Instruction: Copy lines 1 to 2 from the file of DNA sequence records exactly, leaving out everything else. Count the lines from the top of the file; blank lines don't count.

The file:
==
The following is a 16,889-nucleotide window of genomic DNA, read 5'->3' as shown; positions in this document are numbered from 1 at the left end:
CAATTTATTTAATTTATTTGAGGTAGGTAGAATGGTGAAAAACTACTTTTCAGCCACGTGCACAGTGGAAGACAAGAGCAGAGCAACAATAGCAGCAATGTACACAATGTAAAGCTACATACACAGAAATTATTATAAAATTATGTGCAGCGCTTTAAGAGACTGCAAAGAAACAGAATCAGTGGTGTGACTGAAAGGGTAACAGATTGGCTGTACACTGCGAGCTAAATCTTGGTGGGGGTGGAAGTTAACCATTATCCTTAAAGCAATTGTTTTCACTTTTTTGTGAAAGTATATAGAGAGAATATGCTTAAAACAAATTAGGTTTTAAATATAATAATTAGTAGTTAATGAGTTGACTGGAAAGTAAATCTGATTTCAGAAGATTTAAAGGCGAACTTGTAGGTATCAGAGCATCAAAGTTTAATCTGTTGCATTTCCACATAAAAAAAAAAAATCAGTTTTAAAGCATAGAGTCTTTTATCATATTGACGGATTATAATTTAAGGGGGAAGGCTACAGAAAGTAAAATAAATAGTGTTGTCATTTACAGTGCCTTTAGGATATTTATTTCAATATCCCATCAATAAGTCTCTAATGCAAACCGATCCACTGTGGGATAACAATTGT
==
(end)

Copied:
The following is a 16,889-nucleotide window of genomic DNA, read 5'->3' as shown; positions in this document are numbered from 1 at the left end:
CAATTTATTTAATTTATTTGAGGTAGGTAGAATGGTGAAAAACTACTTTTCAGCCACGTGCACAGTGGAAGACAAGAGCAGAGCAACAATAGCAGCAATGTACACAATGTAAAGCTACATACACAGAAATTATTATAAAATTATGTGCAGCGCTTTAAGAGACTGCAAAGAAACAGAATCAGTGGTGTGACTGAAAGGGTAACAGATTGGCTGTACACTGCGAGCTAAATCTTGGTGGGGGTGGAAGTTAACCATTATCCTTAAAGCAATTGTTTTCACTTTTTTGTGAAAGTATATAGAGAGAATATGCTTAAAACAAATTAGGTTTTAAATATAATAATTAGTAGTTAATGAGTTGACTGGAAAGTAAATCTGATTTCAGAAGATTTAAAGGCGAACTTGTAGGTATCAGAGCATCAAAGTTTAATCTGTTGCATTTCCACATAAAAAAAAAAAATCAGTTTTAAAGCATAGAGTCTTTTATCATATTGACGGATTATAATTTAAGGGGGAAGGCTACAGAAAGTAAAATAAATAGTGTTGTCATTTACAGTGCCTTTAGGATATTTATTTCAATATCCCATCAATAAGTCTCTAATGCAAACCGATCCACTGTGGGATAACAATTGT